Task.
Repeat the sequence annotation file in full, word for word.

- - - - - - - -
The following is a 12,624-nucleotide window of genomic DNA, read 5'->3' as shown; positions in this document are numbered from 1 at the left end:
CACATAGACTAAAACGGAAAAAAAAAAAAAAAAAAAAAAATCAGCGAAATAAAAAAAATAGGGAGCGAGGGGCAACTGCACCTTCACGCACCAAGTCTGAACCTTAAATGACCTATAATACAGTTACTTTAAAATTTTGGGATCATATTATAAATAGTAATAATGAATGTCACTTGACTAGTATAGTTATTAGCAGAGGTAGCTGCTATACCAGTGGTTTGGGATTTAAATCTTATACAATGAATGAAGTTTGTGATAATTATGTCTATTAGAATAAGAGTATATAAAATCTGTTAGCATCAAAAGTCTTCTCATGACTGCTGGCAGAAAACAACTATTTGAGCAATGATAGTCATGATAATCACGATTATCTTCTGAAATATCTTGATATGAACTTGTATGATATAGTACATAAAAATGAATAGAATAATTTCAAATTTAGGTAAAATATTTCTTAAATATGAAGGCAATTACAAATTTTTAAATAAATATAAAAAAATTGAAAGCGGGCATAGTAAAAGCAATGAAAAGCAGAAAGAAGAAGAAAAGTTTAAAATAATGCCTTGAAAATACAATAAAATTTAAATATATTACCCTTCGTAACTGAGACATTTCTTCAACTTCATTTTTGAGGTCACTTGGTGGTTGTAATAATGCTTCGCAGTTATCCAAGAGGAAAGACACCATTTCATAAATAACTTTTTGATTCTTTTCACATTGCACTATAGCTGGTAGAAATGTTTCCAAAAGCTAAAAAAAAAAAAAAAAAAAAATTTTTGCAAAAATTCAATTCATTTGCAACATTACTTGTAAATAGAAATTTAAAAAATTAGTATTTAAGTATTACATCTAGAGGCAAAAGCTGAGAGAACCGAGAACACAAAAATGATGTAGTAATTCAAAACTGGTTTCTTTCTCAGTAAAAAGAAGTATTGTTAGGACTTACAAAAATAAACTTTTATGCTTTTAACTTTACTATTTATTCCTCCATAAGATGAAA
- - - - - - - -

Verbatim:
The following is a 12,624-nucleotide window of genomic DNA, read 5'->3' as shown; positions in this document are numbered from 1 at the left end:
CACATAGACTAAAACGGAAAAAAAAAAAAAAAAAAAAAAATCAGCGAAATAAAAAAAATAGGGAGCGAGGGGCAACTGCACCTTCACGCACCAAGTCTGAACCTTAAATGACCTATAATACAGTTACTTTAAAATTTTGGGATCATATTATAAATAGTAATAATGAATGTCACTTGACTAGTATAGTTATTAGCAGAGGTAGCTGCTATACCAGTGGTTTGGGATTTAAATCTTATACAATGAATGAAGTTTGTGATAATTATGTCTATTAGAATAAGAGTATATAAAATCTGTTAGCATCAAAAGTCTTCTCATGACTGCTGGCAGAAAACAACTATTTGAGCAATGATAGTCATGATAATCACGATTATCTTCTGAAATATCTTGATATGAACTTGTATGATATAGTACATAAAAATGAATAGAATAATTTCAAATTTAGGTAAAATATTTCTTAAATATGAAGGCAATTACAAATTTTTAAATAAATATAAAAAAATTGAAAGCGGGCATAGTAAAAGCAATGAAAAGCAGAAAGAAGAAGAAAAGTTTAAAATAATGCCTTGAAAATACAATAAAATTTAAATATATTACCCTTCGTAACTGAGACATTTCTTCAACTTCATTTTTGAGGTCACTTGGTGGTTGTAATAATGCTTCGCAGTTATCCAAGAGGAAAGACACCATTTCATAAATAACTTTTTGATTCTTTTCACATTGCACTATAGCTGGTAGAAATGTTTCCAAAAGCTAAAAAAAAAAAAAAAAAAAAATTTTTGCAAAAATTCAATTCATTTGCAACATTACTTGTAAATAGAAATTTAAAAAATTAGTATTTAAGTATTACATCTAGAGGCAAAAGCTGAGAGAACCGAGAACACAAAAATGATGTAGTAATTCAAAACTGGTTTCTTTCTCAGTAAAAAGAAGTATTGTTAGGACTTACAAAAATAAACTTTTATGCTTTTAACTTTACTATTTATTCCTCCATAAGATGAAA